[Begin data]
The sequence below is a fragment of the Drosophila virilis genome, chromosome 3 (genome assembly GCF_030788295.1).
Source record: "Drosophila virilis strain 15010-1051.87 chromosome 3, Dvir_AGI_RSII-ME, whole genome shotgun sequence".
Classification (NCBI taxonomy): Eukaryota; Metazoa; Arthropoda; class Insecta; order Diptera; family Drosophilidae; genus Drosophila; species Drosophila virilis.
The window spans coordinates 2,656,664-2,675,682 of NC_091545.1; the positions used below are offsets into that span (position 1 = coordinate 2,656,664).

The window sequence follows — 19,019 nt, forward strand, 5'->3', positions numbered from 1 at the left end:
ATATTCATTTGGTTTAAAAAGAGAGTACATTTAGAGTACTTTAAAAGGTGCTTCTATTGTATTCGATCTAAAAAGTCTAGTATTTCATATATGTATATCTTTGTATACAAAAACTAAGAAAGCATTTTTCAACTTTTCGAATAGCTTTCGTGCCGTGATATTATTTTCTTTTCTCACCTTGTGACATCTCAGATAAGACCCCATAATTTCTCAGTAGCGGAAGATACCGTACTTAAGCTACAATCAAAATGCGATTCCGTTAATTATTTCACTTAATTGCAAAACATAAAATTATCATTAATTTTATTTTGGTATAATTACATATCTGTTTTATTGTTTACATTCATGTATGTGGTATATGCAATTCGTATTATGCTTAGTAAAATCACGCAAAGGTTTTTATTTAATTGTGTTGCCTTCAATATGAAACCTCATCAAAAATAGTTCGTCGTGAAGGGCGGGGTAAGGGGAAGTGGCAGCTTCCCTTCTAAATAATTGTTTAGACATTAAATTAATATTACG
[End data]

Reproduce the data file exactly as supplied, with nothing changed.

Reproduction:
The sequence below is a fragment of the Drosophila virilis genome, chromosome 3 (genome assembly GCF_030788295.1).
Source record: "Drosophila virilis strain 15010-1051.87 chromosome 3, Dvir_AGI_RSII-ME, whole genome shotgun sequence".
Classification (NCBI taxonomy): Eukaryota; Metazoa; Arthropoda; class Insecta; order Diptera; family Drosophilidae; genus Drosophila; species Drosophila virilis.
The window spans coordinates 2,656,664-2,675,682 of NC_091545.1; the positions used below are offsets into that span (position 1 = coordinate 2,656,664).

The window sequence follows — 19,019 nt, forward strand, 5'->3', positions numbered from 1 at the left end:
ATATTCATTTGGTTTAAAAAGAGAGTACATTTAGAGTACTTTAAAAGGTGCTTCTATTGTATTCGATCTAAAAAGTCTAGTATTTCATATATGTATATCTTTGTATACAAAAACTAAGAAAGCATTTTTCAACTTTTCGAATAGCTTTCGTGCCGTGATATTATTTTCTTTTCTCACCTTGTGACATCTCAGATAAGACCCCATAATTTCTCAGTAGCGGAAGATACCGTACTTAAGCTACAATCAAAATGCGATTCCGTTAATTATTTCACTTAATTGCAAAACATAAAATTATCATTAATTTTATTTTGGTATAATTACATATCTGTTTTATTGTTTACATTCATGTATGTGGTATATGCAATTCGTATTATGCTTAGTAAAATCACGCAAAGGTTTTTATTTAATTGTGTTGCCTTCAATATGAAACCTCATCAAAAATAGTTCGTCGTGAAGGGCGGGGTAAGGGGAAGTGGCAGCTTCCCTTCTAAATAATTGTTTAGACATTAAATTAATATTACG